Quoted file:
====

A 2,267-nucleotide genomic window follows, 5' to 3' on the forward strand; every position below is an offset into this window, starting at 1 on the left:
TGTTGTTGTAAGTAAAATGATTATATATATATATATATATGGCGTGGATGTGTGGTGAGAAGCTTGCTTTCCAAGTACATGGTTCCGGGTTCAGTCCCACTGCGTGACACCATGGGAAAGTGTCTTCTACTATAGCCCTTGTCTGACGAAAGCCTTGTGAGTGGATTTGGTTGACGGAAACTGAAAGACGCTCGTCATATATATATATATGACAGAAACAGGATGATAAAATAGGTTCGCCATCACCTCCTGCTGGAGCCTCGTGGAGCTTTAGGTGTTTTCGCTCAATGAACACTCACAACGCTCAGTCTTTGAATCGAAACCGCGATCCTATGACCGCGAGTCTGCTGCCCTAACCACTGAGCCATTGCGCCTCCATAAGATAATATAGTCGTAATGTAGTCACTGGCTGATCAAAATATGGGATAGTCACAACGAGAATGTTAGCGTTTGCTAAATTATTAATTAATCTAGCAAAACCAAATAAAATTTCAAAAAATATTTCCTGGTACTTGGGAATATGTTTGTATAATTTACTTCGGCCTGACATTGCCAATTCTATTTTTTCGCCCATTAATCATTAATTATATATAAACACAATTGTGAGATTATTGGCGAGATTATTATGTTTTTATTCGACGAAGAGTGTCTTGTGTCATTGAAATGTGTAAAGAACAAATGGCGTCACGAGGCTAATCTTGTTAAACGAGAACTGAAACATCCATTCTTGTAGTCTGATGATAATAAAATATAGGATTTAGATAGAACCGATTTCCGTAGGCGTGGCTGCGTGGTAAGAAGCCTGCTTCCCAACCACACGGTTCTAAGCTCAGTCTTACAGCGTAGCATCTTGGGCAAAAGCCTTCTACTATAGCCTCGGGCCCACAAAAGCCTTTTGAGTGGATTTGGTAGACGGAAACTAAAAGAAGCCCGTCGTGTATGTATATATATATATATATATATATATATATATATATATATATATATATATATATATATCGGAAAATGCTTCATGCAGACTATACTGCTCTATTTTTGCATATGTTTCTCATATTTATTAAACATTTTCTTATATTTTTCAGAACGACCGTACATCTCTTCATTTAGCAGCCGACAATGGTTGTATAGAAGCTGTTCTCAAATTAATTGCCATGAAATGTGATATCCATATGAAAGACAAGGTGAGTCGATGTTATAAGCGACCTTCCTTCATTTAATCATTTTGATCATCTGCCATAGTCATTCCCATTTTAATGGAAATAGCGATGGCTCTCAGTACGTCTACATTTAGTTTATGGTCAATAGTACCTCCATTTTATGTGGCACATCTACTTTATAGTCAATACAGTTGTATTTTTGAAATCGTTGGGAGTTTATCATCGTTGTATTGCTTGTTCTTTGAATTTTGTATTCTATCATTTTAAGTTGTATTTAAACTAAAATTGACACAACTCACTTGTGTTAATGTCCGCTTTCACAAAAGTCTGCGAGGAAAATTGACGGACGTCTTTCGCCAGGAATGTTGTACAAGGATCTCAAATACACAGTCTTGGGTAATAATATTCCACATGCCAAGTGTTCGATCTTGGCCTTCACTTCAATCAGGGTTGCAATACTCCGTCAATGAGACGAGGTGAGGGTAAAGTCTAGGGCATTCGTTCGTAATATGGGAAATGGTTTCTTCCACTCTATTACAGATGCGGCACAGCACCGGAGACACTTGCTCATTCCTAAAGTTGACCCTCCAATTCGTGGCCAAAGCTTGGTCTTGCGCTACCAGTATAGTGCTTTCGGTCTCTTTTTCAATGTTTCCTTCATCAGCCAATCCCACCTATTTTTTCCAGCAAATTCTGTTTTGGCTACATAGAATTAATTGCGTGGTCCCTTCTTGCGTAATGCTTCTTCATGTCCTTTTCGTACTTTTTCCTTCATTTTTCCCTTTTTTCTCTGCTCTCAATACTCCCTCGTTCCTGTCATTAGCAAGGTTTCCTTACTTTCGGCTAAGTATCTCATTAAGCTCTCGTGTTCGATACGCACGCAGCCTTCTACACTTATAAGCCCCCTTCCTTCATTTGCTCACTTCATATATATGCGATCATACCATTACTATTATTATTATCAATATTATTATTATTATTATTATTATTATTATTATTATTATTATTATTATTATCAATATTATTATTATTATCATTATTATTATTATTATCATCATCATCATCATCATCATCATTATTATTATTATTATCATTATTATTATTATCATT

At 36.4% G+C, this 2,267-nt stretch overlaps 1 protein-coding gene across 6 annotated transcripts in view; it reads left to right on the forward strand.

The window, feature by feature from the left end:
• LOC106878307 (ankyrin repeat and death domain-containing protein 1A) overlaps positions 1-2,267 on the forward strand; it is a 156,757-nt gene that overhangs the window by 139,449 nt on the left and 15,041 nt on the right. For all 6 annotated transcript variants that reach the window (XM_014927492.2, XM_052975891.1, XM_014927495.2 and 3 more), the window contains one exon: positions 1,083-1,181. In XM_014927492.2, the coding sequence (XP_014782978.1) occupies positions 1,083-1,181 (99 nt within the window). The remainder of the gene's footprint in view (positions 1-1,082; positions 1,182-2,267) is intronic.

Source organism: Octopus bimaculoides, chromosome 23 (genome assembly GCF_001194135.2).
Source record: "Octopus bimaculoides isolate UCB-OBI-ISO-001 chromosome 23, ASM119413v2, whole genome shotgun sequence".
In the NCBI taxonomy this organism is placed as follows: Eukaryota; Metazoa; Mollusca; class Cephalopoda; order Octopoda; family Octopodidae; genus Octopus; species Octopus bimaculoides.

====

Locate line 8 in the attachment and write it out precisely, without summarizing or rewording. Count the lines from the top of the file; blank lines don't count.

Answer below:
In the NCBI taxonomy this organism is placed as follows: Eukaryota; Metazoa; Mollusca; class Cephalopoda; order Octopoda; family Octopodidae; genus Octopus; species Octopus bimaculoides.